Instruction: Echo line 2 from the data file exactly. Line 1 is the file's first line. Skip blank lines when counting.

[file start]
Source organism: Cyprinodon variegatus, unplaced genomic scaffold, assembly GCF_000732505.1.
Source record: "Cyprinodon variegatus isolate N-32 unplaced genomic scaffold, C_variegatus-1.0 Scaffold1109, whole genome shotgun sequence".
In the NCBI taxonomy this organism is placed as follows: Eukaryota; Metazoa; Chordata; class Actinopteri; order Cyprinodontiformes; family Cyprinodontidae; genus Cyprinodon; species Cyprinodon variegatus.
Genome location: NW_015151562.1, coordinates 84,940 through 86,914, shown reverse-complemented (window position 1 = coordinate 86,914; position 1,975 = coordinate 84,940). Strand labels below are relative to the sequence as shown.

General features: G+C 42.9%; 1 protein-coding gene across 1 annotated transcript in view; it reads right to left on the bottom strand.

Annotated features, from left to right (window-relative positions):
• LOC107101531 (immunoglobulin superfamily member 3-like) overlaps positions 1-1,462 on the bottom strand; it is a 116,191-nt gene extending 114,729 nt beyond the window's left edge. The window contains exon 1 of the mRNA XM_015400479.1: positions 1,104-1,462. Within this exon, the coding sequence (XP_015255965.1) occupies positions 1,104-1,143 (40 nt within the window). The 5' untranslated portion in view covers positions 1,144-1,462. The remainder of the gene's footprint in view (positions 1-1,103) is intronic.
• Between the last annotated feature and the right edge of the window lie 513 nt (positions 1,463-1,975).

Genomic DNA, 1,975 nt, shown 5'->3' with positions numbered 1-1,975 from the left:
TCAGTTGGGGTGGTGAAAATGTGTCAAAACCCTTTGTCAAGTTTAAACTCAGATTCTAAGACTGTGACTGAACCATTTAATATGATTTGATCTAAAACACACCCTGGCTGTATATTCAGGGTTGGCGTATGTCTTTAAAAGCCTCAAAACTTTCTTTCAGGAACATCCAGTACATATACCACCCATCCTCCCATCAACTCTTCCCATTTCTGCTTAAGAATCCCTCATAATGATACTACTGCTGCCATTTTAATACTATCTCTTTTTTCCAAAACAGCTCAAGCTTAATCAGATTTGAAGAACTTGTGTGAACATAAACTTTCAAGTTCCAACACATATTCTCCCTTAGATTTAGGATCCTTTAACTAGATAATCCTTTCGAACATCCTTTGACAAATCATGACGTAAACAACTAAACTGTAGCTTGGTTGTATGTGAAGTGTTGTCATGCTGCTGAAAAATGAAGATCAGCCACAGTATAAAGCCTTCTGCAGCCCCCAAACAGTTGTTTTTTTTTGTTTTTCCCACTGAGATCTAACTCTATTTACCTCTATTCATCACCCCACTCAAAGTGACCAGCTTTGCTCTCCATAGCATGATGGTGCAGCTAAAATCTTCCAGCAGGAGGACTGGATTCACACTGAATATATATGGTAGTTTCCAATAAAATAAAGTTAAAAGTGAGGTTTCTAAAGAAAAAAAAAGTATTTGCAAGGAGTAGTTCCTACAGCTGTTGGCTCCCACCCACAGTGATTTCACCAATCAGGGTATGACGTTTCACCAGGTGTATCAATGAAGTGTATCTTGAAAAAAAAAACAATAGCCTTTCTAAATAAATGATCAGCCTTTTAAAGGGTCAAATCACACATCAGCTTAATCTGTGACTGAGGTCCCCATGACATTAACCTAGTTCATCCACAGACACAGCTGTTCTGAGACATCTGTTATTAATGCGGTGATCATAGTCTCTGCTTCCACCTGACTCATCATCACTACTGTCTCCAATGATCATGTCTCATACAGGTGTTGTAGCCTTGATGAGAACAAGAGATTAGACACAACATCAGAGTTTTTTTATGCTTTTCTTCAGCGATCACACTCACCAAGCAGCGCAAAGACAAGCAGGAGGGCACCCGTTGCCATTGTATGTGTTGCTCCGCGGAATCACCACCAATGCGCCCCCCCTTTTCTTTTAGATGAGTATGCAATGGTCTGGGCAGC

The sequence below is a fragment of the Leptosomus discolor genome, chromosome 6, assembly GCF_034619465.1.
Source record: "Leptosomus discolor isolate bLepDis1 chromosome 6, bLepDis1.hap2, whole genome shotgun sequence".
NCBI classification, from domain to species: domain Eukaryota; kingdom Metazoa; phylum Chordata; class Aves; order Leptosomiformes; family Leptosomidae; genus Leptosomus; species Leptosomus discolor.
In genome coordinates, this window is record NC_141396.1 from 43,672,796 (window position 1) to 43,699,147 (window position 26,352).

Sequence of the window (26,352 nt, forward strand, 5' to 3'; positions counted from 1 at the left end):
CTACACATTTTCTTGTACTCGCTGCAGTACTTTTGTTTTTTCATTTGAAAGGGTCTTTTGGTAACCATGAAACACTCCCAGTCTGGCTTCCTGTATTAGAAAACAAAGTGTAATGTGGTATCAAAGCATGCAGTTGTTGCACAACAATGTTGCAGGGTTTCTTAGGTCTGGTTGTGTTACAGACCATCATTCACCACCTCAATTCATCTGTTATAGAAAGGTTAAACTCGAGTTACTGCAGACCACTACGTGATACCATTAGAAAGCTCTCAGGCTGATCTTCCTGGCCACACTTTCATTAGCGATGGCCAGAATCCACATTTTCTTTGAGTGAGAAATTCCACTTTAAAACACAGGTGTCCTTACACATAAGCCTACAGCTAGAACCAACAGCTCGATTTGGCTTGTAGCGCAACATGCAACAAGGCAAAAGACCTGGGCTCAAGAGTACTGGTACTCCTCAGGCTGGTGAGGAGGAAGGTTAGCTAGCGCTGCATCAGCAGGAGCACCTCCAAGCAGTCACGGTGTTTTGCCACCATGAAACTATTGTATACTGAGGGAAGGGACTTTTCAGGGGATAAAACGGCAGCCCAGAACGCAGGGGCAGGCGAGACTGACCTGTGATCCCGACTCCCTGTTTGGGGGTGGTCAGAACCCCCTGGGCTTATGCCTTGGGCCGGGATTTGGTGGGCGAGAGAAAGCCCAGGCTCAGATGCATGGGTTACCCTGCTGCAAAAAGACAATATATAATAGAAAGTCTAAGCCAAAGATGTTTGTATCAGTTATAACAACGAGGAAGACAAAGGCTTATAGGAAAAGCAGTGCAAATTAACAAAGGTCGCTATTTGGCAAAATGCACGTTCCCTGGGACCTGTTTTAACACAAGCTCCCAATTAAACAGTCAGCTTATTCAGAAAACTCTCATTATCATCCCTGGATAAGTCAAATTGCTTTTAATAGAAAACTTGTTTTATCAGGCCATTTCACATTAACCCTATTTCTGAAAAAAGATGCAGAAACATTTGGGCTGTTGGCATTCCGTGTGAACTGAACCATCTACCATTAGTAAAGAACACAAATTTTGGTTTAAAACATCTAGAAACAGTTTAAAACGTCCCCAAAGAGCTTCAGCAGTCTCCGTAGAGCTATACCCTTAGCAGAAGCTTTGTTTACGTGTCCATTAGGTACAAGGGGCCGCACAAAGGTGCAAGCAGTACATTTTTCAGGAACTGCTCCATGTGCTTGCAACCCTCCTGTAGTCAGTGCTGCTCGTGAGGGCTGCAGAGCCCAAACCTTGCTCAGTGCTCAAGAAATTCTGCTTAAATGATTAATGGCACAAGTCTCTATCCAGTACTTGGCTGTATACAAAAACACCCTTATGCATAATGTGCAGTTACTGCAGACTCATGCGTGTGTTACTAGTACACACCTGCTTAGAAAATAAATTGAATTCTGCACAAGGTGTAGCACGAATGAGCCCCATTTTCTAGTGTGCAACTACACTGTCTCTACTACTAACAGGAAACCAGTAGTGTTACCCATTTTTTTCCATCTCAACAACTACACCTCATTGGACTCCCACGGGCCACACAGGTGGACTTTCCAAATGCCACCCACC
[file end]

Source record: "Cyprinodon variegatus isolate N-32 unplaced genomic scaffold, C_variegatus-1.0 Scaffold1109, whole genome shotgun sequence".